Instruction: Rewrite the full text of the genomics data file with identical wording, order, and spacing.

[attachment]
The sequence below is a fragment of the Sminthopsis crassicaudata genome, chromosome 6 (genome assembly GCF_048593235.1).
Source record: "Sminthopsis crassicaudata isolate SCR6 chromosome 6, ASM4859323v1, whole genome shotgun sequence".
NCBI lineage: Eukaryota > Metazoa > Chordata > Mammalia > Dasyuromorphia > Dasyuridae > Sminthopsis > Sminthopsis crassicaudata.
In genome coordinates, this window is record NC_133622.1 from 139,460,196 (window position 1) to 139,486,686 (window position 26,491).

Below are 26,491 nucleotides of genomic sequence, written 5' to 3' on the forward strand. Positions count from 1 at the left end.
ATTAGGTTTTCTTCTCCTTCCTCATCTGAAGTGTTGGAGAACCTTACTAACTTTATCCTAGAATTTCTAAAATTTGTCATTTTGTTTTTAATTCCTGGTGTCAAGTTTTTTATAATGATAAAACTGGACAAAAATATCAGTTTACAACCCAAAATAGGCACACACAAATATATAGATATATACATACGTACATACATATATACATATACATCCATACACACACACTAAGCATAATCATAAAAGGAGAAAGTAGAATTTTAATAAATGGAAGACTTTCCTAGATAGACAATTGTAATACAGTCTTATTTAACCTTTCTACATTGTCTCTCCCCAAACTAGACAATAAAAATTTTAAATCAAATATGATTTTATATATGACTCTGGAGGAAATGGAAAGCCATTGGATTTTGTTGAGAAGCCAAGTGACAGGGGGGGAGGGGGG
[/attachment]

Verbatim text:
The sequence below is a fragment of the Sminthopsis crassicaudata genome, chromosome 6 (genome assembly GCF_048593235.1).
Source record: "Sminthopsis crassicaudata isolate SCR6 chromosome 6, ASM4859323v1, whole genome shotgun sequence".
NCBI lineage: Eukaryota > Metazoa > Chordata > Mammalia > Dasyuromorphia > Dasyuridae > Sminthopsis > Sminthopsis crassicaudata.
In genome coordinates, this window is record NC_133622.1 from 139,460,196 (window position 1) to 139,486,686 (window position 26,491).

Below are 26,491 nucleotides of genomic sequence, written 5' to 3' on the forward strand. Positions count from 1 at the left end.
ATTAGGTTTTCTTCTCCTTCCTCATCTGAAGTGTTGGAGAACCTTACTAACTTTATCCTAGAATTTCTAAAATTTGTCATTTTGTTTTTAATTCCTGGTGTCAAGTTTTTTATAATGATAAAACTGGACAAAAATATCAGTTTACAACCCAAAATAGGCACACACAAATATATAGATATATACATACGTACATACATATATACATATACATCCATACACACACACTAAGCATAATCATAAAAGGAGAAAGTAGAATTTTAATAAATGGAAGACTTTCCTAGATAGACAATTGTAATACAGTCTTATTTAACCTTTCTACATTGTCTCTCCCCAAACTAGACAATAAAAATTTTAAATCAAATATGATTTTATATATGACTCTGGAGGAAATGGAAAGCCATTGGATTTTGTTGAGAAGCCAAGTGACAGGGGGGGAGGGGGG